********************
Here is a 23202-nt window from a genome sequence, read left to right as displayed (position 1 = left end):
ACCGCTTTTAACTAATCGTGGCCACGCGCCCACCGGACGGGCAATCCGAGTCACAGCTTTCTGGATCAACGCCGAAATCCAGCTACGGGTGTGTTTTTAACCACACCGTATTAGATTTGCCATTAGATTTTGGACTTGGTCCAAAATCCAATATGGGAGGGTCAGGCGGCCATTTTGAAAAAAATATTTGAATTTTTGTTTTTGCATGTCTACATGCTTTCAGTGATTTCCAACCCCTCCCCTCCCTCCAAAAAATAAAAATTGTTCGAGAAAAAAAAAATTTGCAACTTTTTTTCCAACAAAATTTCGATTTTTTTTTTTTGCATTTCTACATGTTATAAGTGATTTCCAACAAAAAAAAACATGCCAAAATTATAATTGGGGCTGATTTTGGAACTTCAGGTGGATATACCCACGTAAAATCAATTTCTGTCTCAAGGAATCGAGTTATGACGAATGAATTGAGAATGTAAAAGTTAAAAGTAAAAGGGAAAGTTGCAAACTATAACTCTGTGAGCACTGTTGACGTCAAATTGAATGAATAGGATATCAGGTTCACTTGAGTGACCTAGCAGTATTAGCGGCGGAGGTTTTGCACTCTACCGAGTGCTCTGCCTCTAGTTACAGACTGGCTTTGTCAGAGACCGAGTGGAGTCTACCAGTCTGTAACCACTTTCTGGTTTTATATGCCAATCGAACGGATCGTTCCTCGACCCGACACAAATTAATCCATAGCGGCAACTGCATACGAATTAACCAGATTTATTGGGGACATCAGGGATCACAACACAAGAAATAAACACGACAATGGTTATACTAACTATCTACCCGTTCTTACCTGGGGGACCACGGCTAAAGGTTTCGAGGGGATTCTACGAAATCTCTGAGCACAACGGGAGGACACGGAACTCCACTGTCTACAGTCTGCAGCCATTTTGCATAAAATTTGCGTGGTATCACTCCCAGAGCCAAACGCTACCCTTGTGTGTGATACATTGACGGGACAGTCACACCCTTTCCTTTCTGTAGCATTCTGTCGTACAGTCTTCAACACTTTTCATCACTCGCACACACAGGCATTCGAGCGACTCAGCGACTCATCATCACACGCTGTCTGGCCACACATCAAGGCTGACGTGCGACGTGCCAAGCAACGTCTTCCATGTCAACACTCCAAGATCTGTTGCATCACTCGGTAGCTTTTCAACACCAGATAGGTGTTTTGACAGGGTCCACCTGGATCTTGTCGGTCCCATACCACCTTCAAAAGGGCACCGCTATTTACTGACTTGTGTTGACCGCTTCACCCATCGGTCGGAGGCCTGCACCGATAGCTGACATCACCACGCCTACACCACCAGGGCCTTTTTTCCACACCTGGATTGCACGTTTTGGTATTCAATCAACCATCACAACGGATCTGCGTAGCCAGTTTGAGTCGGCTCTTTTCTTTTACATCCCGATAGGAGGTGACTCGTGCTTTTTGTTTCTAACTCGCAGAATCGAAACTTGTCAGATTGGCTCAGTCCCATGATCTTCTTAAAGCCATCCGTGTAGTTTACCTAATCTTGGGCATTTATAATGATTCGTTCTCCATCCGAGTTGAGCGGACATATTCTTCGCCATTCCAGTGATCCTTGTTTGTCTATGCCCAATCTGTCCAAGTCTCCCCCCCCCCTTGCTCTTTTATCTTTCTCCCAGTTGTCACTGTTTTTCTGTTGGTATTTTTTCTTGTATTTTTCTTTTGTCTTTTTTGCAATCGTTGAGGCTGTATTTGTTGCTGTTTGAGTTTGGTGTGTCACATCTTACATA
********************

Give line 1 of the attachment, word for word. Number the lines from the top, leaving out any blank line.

Here is a 23202-nt window from a genome sequence, read left to right as displayed (position 1 = left end):